Why the simple instruction sometimes given out with a call time can be a great way to look at your career—maybe even your life! One of the things I loved about working commercials on either side of the camera was the food. From the humble breakfast burrito to the lunch mixed-grill, meals were usually delicious and always plentiful, made-to-order, and free—well, to me, anyway.
Toward the end of my acting career, though, my call time occasionally came with an instruction to arrive on set “having-had”—i.e., to show up fed, watered, and ready to work. This still meant there would be an hour or so in hair-and-makeup—I had hair then, and I’ve always needed makeup—and it was always possible to sweet-talk someone into bringing an apple or a bowl of oatmeal to you in the chair. But I am a big one for following instructions to the letter, plus I had some pretty severe dietary restrictions in the last few years I worked; I made sure to eat something that would agree with me, and would tide me over to the next set mealtime, which I tried to imagine would be the furthest legal time away from my call.
While it was far less fun cooking and cleaning up after myself in my humble apartment than it was being fêted on set, I noticed that when I showed up on a having-had day, I felt like a trooper, not just “talent.” The set seemed a little more like a place where people were getting work done, and a little less like a magical kingdom where I got to be princess for the day.
I’ve thought a lot about the having-had concept and how it applies to other facets of a working life. Self-sufficiency—the ability of the mature person to get their needs met without disrupting the group—is not only a useful skill, but an elegant one. On a practical level, it reduces your chances of aggravating other people, but it also builds self-discipline, creates orderly thinking, and fosters appreciation.
For example, take auditions. If you’ve been going out on calls for any length of time, you’ve run into That Guy (or That Gal). Whether they present as blowhard, glad-hander, or crumbling rat’s nest of incompetence and anxiety, they’re annoying, disruptive, and take up far more than their fair share of the waiting room. Pretty much everyone sighs with relief when they’re called into the audition room, even if things are backed up, because it means at least a moment of peace to collect oneself before one’s own name is called.
Enumerating the myriad issues that turn a normal human being into a pariah is beyond the scope of this humble piece, but in my experience, they boil down to some basic need not being met: the need to be seen/heard, the need for love, the need for validation, and so on. While you can put your crazy to epic, even noble use as an actor, you need to have your crazy sorted out first.
But there are simpler, more superficial things that we also do well to take care of before arriving at an audition. Preparation is an obvious one—knowing the sides, having some familiarity with any references made in the script or the breakdown, and so on. It’s also not a bad idea to show up with your basic physical needs met; yes, there will be times when you couldn’t get to a bathroom first, or eat, or what have you, but try. I’ve heard it said that a good way to think about your audition is that it begins the moment you step out of your car (or off the subway, or park your bike). You never know who’s seeing you be a hot mess in the parking lot, or cursing your way down the street, but as the client who’s seen some of you, I know it happens.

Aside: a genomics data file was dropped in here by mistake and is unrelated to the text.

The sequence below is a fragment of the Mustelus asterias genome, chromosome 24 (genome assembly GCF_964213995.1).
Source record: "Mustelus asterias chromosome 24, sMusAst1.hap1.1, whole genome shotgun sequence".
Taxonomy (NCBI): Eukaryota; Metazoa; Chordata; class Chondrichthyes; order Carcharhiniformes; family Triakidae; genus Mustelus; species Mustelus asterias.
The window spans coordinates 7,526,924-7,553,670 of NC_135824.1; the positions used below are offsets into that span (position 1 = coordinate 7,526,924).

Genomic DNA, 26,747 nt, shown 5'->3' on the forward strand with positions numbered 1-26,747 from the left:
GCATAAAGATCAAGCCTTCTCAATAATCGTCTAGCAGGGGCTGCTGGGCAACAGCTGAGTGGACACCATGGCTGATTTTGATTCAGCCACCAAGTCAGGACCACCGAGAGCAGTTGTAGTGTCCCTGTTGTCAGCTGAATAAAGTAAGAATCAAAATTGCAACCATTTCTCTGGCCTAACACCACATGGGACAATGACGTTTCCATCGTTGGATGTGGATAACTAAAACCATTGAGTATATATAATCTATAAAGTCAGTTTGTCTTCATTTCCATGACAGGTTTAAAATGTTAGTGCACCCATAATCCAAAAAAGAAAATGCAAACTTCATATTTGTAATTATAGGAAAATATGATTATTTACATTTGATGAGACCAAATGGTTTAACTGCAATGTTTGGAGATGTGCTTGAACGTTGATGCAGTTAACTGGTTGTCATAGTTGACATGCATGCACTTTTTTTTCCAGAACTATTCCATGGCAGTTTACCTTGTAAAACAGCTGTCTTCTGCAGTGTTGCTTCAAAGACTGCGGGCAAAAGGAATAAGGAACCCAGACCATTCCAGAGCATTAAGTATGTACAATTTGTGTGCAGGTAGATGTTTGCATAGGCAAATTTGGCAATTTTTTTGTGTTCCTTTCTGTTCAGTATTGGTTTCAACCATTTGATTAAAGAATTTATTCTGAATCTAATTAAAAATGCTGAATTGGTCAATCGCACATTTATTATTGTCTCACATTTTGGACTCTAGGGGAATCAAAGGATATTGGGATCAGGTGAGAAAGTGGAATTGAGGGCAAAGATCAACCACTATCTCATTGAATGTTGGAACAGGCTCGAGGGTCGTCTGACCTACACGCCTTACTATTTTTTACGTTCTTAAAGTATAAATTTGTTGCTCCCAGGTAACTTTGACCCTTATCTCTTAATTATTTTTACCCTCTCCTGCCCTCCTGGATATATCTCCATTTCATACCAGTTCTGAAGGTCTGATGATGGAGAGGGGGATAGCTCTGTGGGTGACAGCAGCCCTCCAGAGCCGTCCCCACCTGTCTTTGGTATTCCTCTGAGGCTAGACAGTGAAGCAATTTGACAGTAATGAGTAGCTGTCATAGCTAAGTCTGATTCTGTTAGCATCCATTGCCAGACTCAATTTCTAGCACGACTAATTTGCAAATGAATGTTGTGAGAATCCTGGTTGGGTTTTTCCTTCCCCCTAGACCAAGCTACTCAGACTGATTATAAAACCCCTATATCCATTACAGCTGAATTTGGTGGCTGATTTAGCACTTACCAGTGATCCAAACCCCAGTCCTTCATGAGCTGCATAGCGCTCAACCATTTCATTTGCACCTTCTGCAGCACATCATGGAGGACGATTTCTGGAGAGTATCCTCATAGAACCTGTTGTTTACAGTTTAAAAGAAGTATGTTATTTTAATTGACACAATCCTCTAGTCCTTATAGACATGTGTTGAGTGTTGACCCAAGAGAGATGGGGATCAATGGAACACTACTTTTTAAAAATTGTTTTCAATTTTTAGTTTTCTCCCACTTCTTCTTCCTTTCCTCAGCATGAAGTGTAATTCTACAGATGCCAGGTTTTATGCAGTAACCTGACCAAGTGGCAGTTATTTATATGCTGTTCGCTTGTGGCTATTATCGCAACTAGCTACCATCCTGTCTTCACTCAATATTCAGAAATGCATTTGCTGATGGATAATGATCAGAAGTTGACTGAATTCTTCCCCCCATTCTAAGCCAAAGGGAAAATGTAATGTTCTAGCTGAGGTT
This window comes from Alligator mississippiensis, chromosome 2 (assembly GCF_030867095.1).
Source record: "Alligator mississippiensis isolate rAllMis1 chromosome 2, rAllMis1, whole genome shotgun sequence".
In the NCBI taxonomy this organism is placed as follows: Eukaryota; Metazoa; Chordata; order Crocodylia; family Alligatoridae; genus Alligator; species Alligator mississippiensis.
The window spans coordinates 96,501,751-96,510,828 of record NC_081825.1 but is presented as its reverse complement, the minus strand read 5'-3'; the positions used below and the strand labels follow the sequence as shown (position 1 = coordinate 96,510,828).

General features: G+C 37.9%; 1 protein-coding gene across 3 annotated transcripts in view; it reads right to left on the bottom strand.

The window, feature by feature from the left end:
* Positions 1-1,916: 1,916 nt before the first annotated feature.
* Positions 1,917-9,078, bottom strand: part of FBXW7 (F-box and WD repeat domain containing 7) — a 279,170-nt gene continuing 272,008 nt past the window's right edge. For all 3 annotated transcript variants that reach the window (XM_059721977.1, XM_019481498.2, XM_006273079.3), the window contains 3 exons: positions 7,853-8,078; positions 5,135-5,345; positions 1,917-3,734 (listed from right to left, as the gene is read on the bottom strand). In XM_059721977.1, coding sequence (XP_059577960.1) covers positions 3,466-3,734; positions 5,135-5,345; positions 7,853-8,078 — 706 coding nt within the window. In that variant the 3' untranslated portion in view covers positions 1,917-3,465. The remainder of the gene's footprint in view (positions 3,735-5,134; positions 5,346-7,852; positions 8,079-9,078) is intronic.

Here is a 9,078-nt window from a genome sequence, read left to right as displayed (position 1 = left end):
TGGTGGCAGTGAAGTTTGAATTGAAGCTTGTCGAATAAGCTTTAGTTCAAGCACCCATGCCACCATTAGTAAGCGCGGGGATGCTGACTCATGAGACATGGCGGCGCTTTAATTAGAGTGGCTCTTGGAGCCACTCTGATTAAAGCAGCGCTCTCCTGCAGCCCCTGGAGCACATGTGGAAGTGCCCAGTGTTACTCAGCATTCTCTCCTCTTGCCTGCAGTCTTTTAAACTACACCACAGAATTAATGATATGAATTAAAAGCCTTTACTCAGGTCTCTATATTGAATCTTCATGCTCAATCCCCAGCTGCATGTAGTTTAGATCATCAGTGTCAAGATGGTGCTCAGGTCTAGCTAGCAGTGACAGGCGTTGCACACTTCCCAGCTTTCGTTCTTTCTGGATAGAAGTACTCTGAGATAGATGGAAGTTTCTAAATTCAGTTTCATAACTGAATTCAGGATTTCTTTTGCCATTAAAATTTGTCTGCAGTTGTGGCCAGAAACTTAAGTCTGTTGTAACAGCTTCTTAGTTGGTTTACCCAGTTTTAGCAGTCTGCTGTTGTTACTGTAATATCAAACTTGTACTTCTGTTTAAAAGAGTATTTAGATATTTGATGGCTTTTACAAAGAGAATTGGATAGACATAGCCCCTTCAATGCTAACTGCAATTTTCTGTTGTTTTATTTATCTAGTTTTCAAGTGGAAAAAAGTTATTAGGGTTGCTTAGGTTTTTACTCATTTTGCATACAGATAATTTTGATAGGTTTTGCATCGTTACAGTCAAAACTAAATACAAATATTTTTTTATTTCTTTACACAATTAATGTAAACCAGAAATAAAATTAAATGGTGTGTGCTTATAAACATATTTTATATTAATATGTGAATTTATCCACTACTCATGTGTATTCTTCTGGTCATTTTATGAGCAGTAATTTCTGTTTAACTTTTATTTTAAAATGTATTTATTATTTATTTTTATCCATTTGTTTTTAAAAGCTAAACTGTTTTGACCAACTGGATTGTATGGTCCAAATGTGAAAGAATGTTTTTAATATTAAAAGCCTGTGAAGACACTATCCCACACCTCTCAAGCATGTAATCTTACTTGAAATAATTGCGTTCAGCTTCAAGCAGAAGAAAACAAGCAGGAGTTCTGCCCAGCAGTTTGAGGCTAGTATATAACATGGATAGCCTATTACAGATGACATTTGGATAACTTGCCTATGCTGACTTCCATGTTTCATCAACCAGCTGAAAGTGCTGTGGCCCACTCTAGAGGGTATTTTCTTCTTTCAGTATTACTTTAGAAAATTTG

When you start thinking about it, it’s easy to see how taking care of your basic needs on your own time and dime is a far saner way to do business, show up for relationships, and execute the to-do lists of life. If you’re creating your own projects and fulfilling your own artistic needs, you will have a better working relationship with your representatives. If you’re acknowledging your own personal accomplishments, you become more agreeable in your day job, if you have one, and in your professional acting jobs, as you get them: you show up on stage to work, not to get applause. If you do your homework, you get far more both out of classes and teachers, who—believe me—will be delighted to answer your higher-level, more interesting questions. And if you show up to things having done elective, outside reading (or projects, or internships), you become available at an even higher level, with more opportunities to learn, grow, and enjoy.
Don’t be a dummy actor, doing the minimum amount to get away with calling yourself one. You’re not just annoying the people around you; you’re cheating them out of your best work—work that could change the world, if only a tiny part of it. And most importantly, you’re cheating yourself out of a far more interesting, far more delightful life.
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BOOK OF THE MONTH: One good way to show up “having-had” is financially: economic desperation is not exactly a theatrical aphrodisiac. I’ve read many, many books on getting right with money, both starchy and ostensibly for creatives; of all of these, the slim, simple The Law of Divine Compensation, by Course in Miracles teacher Marianne Williamson, is my favorite so far. It clearly lays out where blocks around money tend to crop up, and gives equally clear directions on how to start working with those blocks. That said, it is of an unabashedly spiritual bent; read the sample pages on Amazon or check it out in one of our few remaining bookstores before deciding whether it speaks to you.